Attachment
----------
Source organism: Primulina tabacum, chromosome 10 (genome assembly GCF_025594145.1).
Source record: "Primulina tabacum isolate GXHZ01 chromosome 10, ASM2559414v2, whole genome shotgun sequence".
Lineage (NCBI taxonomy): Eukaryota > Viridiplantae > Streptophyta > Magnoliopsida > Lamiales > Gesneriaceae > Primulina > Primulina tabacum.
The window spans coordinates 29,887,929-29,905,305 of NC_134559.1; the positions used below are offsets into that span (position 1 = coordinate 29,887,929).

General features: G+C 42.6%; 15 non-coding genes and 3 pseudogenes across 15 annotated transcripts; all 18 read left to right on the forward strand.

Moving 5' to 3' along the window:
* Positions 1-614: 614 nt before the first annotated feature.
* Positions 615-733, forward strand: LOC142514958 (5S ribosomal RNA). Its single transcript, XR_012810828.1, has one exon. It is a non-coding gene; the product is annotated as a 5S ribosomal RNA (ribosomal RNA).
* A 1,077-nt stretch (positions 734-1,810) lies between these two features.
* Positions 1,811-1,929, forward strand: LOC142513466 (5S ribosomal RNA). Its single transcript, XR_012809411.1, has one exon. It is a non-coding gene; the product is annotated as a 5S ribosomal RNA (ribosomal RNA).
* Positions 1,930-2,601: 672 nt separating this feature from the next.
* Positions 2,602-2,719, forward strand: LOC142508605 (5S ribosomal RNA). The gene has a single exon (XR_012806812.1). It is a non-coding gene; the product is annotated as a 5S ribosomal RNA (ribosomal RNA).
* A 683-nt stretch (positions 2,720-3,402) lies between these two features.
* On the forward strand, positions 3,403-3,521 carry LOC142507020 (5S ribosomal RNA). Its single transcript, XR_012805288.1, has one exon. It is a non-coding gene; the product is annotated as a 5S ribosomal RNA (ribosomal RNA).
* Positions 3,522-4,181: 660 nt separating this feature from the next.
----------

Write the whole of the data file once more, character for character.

Source organism: Primulina tabacum, chromosome 10 (genome assembly GCF_025594145.1).
Source record: "Primulina tabacum isolate GXHZ01 chromosome 10, ASM2559414v2, whole genome shotgun sequence".
Lineage (NCBI taxonomy): Eukaryota > Viridiplantae > Streptophyta > Magnoliopsida > Lamiales > Gesneriaceae > Primulina > Primulina tabacum.
The window spans coordinates 29,887,929-29,905,305 of NC_134559.1; the positions used below are offsets into that span (position 1 = coordinate 29,887,929).

General features: G+C 42.6%; 15 non-coding genes and 3 pseudogenes across 15 annotated transcripts; all 18 read left to right on the forward strand.

Moving 5' to 3' along the window:
* Positions 1-614: 614 nt before the first annotated feature.
* Positions 615-733, forward strand: LOC142514958 (5S ribosomal RNA). Its single transcript, XR_012810828.1, has one exon. It is a non-coding gene; the product is annotated as a 5S ribosomal RNA (ribosomal RNA).
* A 1,077-nt stretch (positions 734-1,810) lies between these two features.
* Positions 1,811-1,929, forward strand: LOC142513466 (5S ribosomal RNA). Its single transcript, XR_012809411.1, has one exon. It is a non-coding gene; the product is annotated as a 5S ribosomal RNA (ribosomal RNA).
* Positions 1,930-2,601: 672 nt separating this feature from the next.
* Positions 2,602-2,719, forward strand: LOC142508605 (5S ribosomal RNA). The gene has a single exon (XR_012806812.1). It is a non-coding gene; the product is annotated as a 5S ribosomal RNA (ribosomal RNA).
* A 683-nt stretch (positions 2,720-3,402) lies between these two features.
* On the forward strand, positions 3,403-3,521 carry LOC142507020 (5S ribosomal RNA). Its single transcript, XR_012805288.1, has one exon. It is a non-coding gene; the product is annotated as a 5S ribosomal RNA (ribosomal RNA).
* Positions 3,522-4,181: 660 nt separating this feature from the next.